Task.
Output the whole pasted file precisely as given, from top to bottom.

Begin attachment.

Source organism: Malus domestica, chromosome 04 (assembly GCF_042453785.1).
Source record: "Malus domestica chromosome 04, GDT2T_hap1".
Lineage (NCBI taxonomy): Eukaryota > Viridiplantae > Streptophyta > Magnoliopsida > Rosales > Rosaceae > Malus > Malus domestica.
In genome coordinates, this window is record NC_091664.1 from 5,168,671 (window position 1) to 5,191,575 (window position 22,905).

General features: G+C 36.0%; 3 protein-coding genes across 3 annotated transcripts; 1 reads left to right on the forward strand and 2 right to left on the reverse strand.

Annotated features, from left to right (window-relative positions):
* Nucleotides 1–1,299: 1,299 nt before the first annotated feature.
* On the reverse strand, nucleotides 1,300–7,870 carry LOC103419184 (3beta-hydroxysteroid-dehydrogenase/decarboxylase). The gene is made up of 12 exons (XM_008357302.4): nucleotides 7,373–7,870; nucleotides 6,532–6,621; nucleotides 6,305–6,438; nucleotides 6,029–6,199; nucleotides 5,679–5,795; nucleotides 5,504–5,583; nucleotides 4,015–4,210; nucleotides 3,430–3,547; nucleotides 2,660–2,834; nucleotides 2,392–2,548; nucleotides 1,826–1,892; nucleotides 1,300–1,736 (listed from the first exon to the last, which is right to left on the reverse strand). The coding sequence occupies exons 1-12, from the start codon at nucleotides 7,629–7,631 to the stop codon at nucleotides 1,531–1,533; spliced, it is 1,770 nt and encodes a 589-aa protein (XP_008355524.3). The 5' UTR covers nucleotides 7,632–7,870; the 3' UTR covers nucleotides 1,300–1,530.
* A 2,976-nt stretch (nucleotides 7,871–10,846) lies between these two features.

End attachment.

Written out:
Source organism: Malus domestica, chromosome 04 (assembly GCF_042453785.1).
Source record: "Malus domestica chromosome 04, GDT2T_hap1".
Lineage (NCBI taxonomy): Eukaryota > Viridiplantae > Streptophyta > Magnoliopsida > Rosales > Rosaceae > Malus > Malus domestica.
In genome coordinates, this window is record NC_091664.1 from 5,168,671 (window position 1) to 5,191,575 (window position 22,905).

General features: G+C 36.0%; 3 protein-coding genes across 3 annotated transcripts; 1 reads left to right on the forward strand and 2 right to left on the reverse strand.

Annotated features, from left to right (window-relative positions):
* Nucleotides 1–1,299: 1,299 nt before the first annotated feature.
* On the reverse strand, nucleotides 1,300–7,870 carry LOC103419184 (3beta-hydroxysteroid-dehydrogenase/decarboxylase). The gene is made up of 12 exons (XM_008357302.4): nucleotides 7,373–7,870; nucleotides 6,532–6,621; nucleotides 6,305–6,438; nucleotides 6,029–6,199; nucleotides 5,679–5,795; nucleotides 5,504–5,583; nucleotides 4,015–4,210; nucleotides 3,430–3,547; nucleotides 2,660–2,834; nucleotides 2,392–2,548; nucleotides 1,826–1,892; nucleotides 1,300–1,736 (listed from the first exon to the last, which is right to left on the reverse strand). The coding sequence occupies exons 1-12, from the start codon at nucleotides 7,629–7,631 to the stop codon at nucleotides 1,531–1,533; spliced, it is 1,770 nt and encodes a 589-aa protein (XP_008355524.3). The 5' UTR covers nucleotides 7,632–7,870; the 3' UTR covers nucleotides 1,300–1,530.
* A 2,976-nt stretch (nucleotides 7,871–10,846) lies between these two features.